Keylength - NIST Report on Cryptographic Key Length and Cryptoperiod (2020)

In most cryptographic functions, the key length is an important security parameter. Both academic and private organizations provide recommendations and mathematical formulas to approximate the minimum key size requirement for security. Despite the availability of these publications, choosing an appropriate key size to protect your system from attacks remains a headache as you need to read and understand all these papers.

This web site implements mathematical formulas and summarizes reports from well-known organizations allowing you to quickly evaluate the minimum security requirements for your system. You can also easily compare all these techniques and find the appropriate key length for your desired level of protection. The lengths provided here are designed to resist mathematic attacks; they do not take algorithmic attacks, hardware flaws, etc. into account.

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NIST is a non-regulatory federal agency within the U.S. Commerce Department's Technology Administration. Recommendations in this report [4] are aimed to be use by Federal agencies and provide key sizes together with algorithms. The first table provides cryptoperiod for 19 types of key uses. A cryptoperiod is the time span during which a specific key is authorized for use by legitimate entities, or the keys for a given system will remain in effect. The second table presents the key length recommendations.

Key Type Move the cursor over a type for description

In some cases risk factors affect the cryptoperiod selection (see section 5.3.1 in report [4]). (1) In certain email applications where received messages are stored and decrypted at a later time, the cryptoperiod of a private key-transport key may exceed the cryptoperiod of the public key-transport Key. (2) In certain email applications where received messages are stored and decrypted at a later time, the key's recipient-usage period key may exceed the originator-usage period. (3) In certain email applications where received messages are stored and decrypted at a later time, the cryptoperiod of a private static key-agreement key may exceed the cryptoperiod of the corresponding public static key-agreement key.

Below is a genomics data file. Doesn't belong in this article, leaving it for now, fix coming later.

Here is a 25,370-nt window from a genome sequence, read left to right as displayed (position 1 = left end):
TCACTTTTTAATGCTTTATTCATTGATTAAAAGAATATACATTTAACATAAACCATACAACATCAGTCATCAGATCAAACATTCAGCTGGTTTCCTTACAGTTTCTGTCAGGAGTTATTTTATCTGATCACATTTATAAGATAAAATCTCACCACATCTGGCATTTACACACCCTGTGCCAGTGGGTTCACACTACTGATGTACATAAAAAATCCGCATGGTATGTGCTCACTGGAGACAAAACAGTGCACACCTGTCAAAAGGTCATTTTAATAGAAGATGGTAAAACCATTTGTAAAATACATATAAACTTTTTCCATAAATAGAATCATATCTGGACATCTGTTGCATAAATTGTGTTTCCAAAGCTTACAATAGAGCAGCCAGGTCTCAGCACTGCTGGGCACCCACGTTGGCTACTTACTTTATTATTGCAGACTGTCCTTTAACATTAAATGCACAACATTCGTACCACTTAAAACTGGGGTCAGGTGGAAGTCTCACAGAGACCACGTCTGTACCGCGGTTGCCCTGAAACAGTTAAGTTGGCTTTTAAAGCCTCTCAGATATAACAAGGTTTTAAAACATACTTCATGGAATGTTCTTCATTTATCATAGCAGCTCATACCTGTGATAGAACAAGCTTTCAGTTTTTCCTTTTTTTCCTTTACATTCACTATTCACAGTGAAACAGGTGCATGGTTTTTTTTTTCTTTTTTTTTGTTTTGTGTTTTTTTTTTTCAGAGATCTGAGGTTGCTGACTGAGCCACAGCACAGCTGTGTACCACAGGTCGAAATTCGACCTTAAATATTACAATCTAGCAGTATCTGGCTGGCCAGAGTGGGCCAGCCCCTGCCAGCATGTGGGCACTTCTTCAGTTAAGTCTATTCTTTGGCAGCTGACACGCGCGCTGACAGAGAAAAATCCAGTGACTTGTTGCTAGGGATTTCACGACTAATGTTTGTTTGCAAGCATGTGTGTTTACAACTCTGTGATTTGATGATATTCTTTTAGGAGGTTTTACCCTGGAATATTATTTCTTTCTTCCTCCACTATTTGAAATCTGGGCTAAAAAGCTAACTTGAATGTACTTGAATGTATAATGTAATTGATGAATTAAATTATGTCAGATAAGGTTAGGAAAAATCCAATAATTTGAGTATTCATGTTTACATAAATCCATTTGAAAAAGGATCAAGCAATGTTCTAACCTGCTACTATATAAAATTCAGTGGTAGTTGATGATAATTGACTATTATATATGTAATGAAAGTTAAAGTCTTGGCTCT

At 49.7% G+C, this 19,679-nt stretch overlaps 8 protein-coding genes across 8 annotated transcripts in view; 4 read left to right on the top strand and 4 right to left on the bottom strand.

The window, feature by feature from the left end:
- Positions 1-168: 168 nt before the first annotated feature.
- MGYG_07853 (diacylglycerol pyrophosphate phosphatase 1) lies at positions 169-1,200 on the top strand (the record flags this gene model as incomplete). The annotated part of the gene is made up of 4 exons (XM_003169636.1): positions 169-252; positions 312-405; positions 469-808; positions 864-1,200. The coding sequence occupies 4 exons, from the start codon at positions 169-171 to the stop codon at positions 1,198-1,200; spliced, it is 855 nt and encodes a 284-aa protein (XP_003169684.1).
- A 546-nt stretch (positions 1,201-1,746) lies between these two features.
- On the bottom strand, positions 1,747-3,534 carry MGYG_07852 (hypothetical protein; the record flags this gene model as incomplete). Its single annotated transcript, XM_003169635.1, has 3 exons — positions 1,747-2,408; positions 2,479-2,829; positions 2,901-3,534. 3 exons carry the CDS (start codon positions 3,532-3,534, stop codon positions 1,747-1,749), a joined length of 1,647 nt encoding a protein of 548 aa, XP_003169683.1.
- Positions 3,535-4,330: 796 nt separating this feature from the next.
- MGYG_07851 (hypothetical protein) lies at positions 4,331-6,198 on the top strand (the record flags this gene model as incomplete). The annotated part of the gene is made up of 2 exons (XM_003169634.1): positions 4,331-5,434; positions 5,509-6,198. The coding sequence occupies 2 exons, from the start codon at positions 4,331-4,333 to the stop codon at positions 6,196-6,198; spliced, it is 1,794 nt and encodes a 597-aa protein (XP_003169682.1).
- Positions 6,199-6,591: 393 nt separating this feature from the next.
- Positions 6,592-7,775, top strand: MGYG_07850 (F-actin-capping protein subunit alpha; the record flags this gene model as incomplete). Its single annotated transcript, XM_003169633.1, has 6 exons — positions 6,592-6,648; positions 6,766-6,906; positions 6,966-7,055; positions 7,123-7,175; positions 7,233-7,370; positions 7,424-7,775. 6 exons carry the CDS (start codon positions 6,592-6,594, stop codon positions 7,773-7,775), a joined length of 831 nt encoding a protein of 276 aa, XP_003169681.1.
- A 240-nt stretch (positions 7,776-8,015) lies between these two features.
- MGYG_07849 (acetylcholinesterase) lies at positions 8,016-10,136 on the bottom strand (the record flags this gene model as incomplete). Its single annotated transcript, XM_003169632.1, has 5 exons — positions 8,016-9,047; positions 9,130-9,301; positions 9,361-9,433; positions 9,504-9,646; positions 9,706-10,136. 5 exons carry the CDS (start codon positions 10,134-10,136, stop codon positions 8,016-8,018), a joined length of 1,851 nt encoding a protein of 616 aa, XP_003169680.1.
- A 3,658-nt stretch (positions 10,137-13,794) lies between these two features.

TDEA (Triple Data Encryption Algorithm) and AES are specified in [10]. Hash (A): Digital signatures and other applications requiring collision resistance. Hash (B): HMAC, KMAC, key derivation functions and random bit generation.

All key sizes are provided in bits. These are the minimal sizes for security. Click on a value to compare it with other methods.

(1) Algorithms and key lengths for 80-bit security strengh may be used because of their use in legacy applications (i.e., they can be used to process cryptographically protected data). They shall not be used for applying cryptographic protection (e.g., encrypting).

(2) SHA-1 has been demonstrated to provide less than 80 bits of security for digital signatures, which require collision resistance. In 2020, the security strength against digital signature collisions remains a subject of speculation.

(3) Although 3TDEA is listed as providing 112 bits of security strength, its use has been deprecated (see SP 800-131A) through 2023, after which it will be disallowed for applying cryptographic protection. The use of a deprecated algorithm means that the algorithm or key length may be used if the risk of doing so is acceptable.

Remarks:

In the case of HMAC and KMAC, which require keys, the estimated security strength assumes that the length and entropy used to generate the key are at least equal to the security strength. The same remark applies for key derivation functions and random bit generation that needs adequate and sufficient entropy to support the desired security strength.

It is always acceptable to use a hash function with a higher estimated maximum security strength.

When selecting a block cipher cryptographic algorithm (e.g. AES or TDEA), the block size may also be a factor that should be considered. More information on this issue is provided in this page.

The security-strength estimates for algorithms based on factoring
modulus (RSA) and elliptic-curve cryptography (ECDSA, EdDSA, DH, MQV) will be significantly affected when quantum computing becomes a practical consideration.